New York City Council Is Worried City Is Prioritizing Homeless Families Over Homeless Domestic Violence Victims
NEW YORK—After her husband assaulted her so violently that he left a gash on her head, Ms. Biddle (a pseudonym) left her home with her 8-year-old child and sought refuge in a domestic violence shelter, operated by the nonprofit Safe Horizon.
She then applied for public housing as a victim of domestic violence, which would give her priority over other applicants.
The process to get housing within the New York Housing Authority (NYCHA) is very competitive. With almost 290,000 families on the waitlist and a turnover rate of roughly 3 percent, only about 5,000 apartment units become available each year.
According to NYCHA’s latest statistics, 754 on the waiting list are applying as victims of domestic violence. Some have been on the wait list for more than 10 years.
Biddle submitted documentation to prove that she was a victim of abuse, but NYCHA denied Biddle’s application. Biddle then sought an attorney to help her appeal the rejection, eventually leading to NYCHA overturning their decision.
But by the time she was finally able to move into her housing unit, it had almost been two years since she first applied.
Cindy Colter, vice president of Safe Horizon’s domestic violence program, recounted Biddle’s anecdote during a City Council hearing on Tuesday.
Biddle’s story was one of many similar stories that other advocates and domestic violence victims told that day—of waiting months and months, of fearing that they won’t be able to get their housing in time, leaving them with no choice but to return to living with their abusive partners.
Along with the advocates, council member and chair of the committee on public housing Ritchie Torres expressed his worry that NYCHA’s current priority system puts hundreds of homeless families living in shelters ahead on the waiting list, leaving domestic violence victims who are also in need of a home waiting too long to get help.
As part of Mayor Bill de Blasio’s plan to reduce the number of homeless families in the city, in May, NYCHA re-assigned their priority system to move up the preference level of homeless families applying for housing who live in shelters operated by the city’s Department of Homeless Services (DHS).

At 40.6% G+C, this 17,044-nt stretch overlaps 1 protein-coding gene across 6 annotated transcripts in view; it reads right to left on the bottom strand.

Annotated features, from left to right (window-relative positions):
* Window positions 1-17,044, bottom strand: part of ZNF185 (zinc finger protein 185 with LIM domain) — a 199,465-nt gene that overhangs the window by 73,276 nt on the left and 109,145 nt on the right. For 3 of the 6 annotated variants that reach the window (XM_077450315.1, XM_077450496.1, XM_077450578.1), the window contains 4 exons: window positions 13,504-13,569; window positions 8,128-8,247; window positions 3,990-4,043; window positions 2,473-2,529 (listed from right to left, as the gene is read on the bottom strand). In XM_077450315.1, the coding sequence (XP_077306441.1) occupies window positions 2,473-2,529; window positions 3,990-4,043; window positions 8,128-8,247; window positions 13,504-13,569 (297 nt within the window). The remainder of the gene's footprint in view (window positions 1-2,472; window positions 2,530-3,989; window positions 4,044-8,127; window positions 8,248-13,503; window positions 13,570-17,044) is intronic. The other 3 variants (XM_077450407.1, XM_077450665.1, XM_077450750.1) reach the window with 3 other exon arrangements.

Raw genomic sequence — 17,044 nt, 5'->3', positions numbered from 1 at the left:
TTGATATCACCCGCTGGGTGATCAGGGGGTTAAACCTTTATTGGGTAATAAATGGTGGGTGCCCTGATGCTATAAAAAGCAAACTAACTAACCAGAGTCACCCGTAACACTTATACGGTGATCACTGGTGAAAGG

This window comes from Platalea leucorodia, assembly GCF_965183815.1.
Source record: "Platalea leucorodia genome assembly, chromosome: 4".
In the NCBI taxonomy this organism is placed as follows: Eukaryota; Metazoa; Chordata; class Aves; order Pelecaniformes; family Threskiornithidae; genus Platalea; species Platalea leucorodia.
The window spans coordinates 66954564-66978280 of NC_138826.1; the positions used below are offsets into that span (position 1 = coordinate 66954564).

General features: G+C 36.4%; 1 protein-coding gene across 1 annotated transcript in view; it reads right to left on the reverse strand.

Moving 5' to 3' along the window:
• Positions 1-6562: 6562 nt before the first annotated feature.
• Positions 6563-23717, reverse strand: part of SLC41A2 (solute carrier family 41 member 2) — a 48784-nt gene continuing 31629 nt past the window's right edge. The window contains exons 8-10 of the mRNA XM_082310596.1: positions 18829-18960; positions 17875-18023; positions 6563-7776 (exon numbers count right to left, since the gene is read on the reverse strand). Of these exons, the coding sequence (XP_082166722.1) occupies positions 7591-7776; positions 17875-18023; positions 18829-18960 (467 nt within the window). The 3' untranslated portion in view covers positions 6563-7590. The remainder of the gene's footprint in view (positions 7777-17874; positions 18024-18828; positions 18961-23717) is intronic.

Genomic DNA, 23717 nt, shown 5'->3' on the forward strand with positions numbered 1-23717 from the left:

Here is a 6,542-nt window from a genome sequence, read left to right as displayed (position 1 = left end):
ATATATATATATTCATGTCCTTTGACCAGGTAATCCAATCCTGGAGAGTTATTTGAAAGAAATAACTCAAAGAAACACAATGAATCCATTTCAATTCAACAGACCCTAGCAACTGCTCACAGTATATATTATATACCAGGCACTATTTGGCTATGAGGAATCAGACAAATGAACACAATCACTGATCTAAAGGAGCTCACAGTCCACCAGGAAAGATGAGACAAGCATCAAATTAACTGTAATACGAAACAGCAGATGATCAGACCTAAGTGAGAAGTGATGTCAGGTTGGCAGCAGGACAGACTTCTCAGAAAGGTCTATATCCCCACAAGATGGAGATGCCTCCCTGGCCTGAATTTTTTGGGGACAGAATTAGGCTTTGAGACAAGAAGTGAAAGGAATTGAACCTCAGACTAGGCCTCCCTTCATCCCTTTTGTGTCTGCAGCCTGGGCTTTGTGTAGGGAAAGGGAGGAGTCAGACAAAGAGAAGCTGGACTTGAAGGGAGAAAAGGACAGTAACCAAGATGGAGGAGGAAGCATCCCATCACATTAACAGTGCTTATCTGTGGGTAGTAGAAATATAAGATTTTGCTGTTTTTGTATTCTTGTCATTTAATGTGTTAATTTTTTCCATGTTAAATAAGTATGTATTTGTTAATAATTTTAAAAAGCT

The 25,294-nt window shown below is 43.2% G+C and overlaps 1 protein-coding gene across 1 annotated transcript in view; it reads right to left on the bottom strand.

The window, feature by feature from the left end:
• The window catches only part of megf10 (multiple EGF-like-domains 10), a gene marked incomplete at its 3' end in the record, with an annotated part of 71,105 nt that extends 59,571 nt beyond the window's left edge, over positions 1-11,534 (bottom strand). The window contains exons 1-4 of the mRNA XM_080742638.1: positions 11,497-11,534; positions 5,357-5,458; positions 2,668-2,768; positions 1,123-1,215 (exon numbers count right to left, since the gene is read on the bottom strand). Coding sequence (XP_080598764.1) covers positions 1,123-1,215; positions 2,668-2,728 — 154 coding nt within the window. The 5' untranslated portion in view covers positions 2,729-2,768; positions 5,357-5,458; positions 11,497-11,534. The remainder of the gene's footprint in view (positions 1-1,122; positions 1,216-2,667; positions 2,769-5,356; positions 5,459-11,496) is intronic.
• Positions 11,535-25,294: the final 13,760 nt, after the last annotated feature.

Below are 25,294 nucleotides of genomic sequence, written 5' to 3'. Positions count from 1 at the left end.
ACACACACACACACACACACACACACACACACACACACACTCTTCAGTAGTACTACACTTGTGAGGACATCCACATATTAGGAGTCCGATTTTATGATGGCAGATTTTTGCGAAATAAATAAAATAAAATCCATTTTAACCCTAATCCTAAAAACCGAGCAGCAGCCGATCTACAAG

They now were first on the waiting list, followed by domestic violence victims.
NYCHA plans to house 1,000 homeless families by the end of the year, and then 750 families each year for the next three years.
Torres argued that people living in domestic violence shelters operated by the city’s social services agency, Human Resources Administration (HRA), should also be given top priority to get public housing, since they are also homeless, and may be facing more dangers than the average family in need.
He and other council members were also concerned that the eligibility requirements to apply as a domestic violence victim priority applicant are too stringent.
To prove that an applicant is actually a victim, the applicant has to show proof that he or she experienced at least two incidents of violence—usually through a police report or a court order of protection. If the incident involves a “serious felony,” the rule is reduced to showing proof for one incident only.
But legal advocates said it didn’t make sense for someone to have to get abused twice in order to qualify for housing. Furthermore, many victims of abuse choose not to report their abusers due to fear of retaliation.
“I worry that the system is too rigid and too bureaucratic,” said Torres at the hearing.
NYCHA responded to the council members’ criticisms by saying that they are currently expanding the list of “serious felonies” from 21 types of crimes to 80, which should then reduce the amount of proof for many victims who are applying for priority status. The list will be finalized within several weeks.
UPDATE: Over the summer, NYCHA changed its policy so that domestic violence victims in HRA shelters no longer had to submit police or court documents detailing their abuse in order to qualify as a priority status applicant. An assessment by a social worker was sufficient.
The city agency has also increased the number of domestic violence victims that it houses, from 286 last year to 346 so far this year, according to testimony by Brian Clarke, vice president of operations at NYCHA.
The Mayor’s Office to Combat Domestic Violence is also launching a domestic violence response team this month, called NYCHA DVRT. The program is part of the mayor’s plan to reduce crime in housing projects that have the highest crime rates—since domestic violence-related crimes make up a large portion of the crimes happening in NYCHA public housing.
However, the office’s commissioner Rosemonde Pierre-Louis clarified that any NYCHA resident who is a domestic violence victim can seek help from the program.
Domestic violence-related major felonies make up a third of all major felony crimes that happen within NYCHA housing, according to Clarke.
Although domestic violence crimes in the city grew by 25 percent from 2009 to 2013, they doubled within NYCHA housing during the same period.
CORRECTION: An earlier version of this article incorrectly named the domestic violence response team being launched this month by The Mayor’s Office to Combat Domestic Violence. The correct program name is NYCHA DVRT. Epoch Times regrets the error.